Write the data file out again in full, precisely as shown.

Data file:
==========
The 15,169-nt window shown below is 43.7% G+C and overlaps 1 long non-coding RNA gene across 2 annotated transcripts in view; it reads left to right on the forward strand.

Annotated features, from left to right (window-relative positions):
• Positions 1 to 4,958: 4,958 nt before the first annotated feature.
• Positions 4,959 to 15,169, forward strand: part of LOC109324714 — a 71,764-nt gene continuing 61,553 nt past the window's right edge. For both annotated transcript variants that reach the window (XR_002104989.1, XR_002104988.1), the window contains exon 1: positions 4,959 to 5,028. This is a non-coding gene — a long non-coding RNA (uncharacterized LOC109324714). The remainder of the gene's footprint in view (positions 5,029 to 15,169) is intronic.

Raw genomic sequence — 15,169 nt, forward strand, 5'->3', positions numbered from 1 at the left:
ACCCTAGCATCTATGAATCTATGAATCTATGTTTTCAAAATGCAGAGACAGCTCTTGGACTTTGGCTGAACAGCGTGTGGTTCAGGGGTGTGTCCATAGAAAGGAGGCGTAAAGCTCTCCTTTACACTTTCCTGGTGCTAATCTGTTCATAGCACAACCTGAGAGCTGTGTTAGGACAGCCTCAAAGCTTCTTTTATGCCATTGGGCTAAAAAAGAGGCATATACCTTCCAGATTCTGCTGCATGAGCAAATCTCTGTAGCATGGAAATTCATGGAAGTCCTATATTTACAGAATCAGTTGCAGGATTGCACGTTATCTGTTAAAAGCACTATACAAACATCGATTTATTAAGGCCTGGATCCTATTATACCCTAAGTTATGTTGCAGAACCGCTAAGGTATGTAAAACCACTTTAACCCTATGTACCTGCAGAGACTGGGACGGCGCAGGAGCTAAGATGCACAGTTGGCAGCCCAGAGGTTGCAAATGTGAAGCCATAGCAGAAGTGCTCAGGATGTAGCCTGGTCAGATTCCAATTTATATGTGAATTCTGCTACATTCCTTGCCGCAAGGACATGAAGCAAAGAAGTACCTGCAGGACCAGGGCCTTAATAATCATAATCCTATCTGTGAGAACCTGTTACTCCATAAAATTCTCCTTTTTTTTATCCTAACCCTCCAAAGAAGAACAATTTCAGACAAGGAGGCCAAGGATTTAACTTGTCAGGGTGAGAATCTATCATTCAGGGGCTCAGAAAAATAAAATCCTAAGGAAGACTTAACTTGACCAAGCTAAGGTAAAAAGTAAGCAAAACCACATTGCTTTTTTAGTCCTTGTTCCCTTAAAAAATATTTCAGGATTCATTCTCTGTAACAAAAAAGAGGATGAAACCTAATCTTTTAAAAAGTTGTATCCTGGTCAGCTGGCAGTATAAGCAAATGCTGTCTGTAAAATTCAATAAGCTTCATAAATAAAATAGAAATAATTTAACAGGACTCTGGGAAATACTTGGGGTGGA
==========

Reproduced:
The 15,169-nt window shown below is 43.7% G+C and overlaps 1 long non-coding RNA gene across 2 annotated transcripts in view; it reads left to right on the forward strand.

Annotated features, from left to right (window-relative positions):
• Positions 1 to 4,958: 4,958 nt before the first annotated feature.
• Positions 4,959 to 15,169, forward strand: part of LOC109324714 — a 71,764-nt gene continuing 61,553 nt past the window's right edge. For both annotated transcript variants that reach the window (XR_002104989.1, XR_002104988.1), the window contains exon 1: positions 4,959 to 5,028. This is a non-coding gene — a long non-coding RNA (uncharacterized LOC109324714). The remainder of the gene's footprint in view (positions 5,029 to 15,169) is intronic.

Raw genomic sequence — 15,169 nt, forward strand, 5'->3', positions numbered from 1 at the left:
ACCCTAGCATCTATGAATCTATGAATCTATGTTTTCAAAATGCAGAGACAGCTCTTGGACTTTGGCTGAACAGCGTGTGGTTCAGGGGTGTGTCCATAGAAAGGAGGCGTAAAGCTCTCCTTTACACTTTCCTGGTGCTAATCTGTTCATAGCACAACCTGAGAGCTGTGTTAGGACAGCCTCAAAGCTTCTTTTATGCCATTGGGCTAAAAAAGAGGCATATACCTTCCAGATTCTGCTGCATGAGCAAATCTCTGTAGCATGGAAATTCATGGAAGTCCTATATTTACAGAATCAGTTGCAGGATTGCACGTTATCTGTTAAAAGCACTATACAAACATCGATTTATTAAGGCCTGGATCCTATTATACCCTAAGTTATGTTGCAGAACCGCTAAGGTATGTAAAACCACTTTAACCCTATGTACCTGCAGAGACTGGGACGGCGCAGGAGCTAAGATGCACAGTTGGCAGCCCAGAGGTTGCAAATGTGAAGCCATAGCAGAAGTGCTCAGGATGTAGCCTGGTCAGATTCCAATTTATATGTGAATTCTGCTACATTCCTTGCCGCAAGGACATGAAGCAAAGAAGTACCTGCAGGACCAGGGCCTTAATAATCATAATCCTATCTGTGAGAACCTGTTACTCCATAAAATTCTCCTTTTTTTTATCCTAACCCTCCAAAGAAGAACAATTTCAGACAAGGAGGCCAAGGATTTAACTTGTCAGGGTGAGAATCTATCATTCAGGGGCTCAGAAAAATAAAATCCTAAGGAAGACTTAACTTGACCAAGCTAAGGTAAAAAGTAAGCAAAACCACATTGCTTTTTTAGTCCTTGTTCCCTTAAAAAATATTTCAGGATTCATTCTCTGTAACAAAAAAGAGGATGAAACCTAATCTTTTAAAAAGTTGTATCCTGGTCAGCTGGCAGTATAAGCAAATGCTGTCTGTAAAATTCAATAAGCTTCATAAATAAAATAGAAATAATTTAACAGGACTCTGGGAAATACTTGGGGTGGA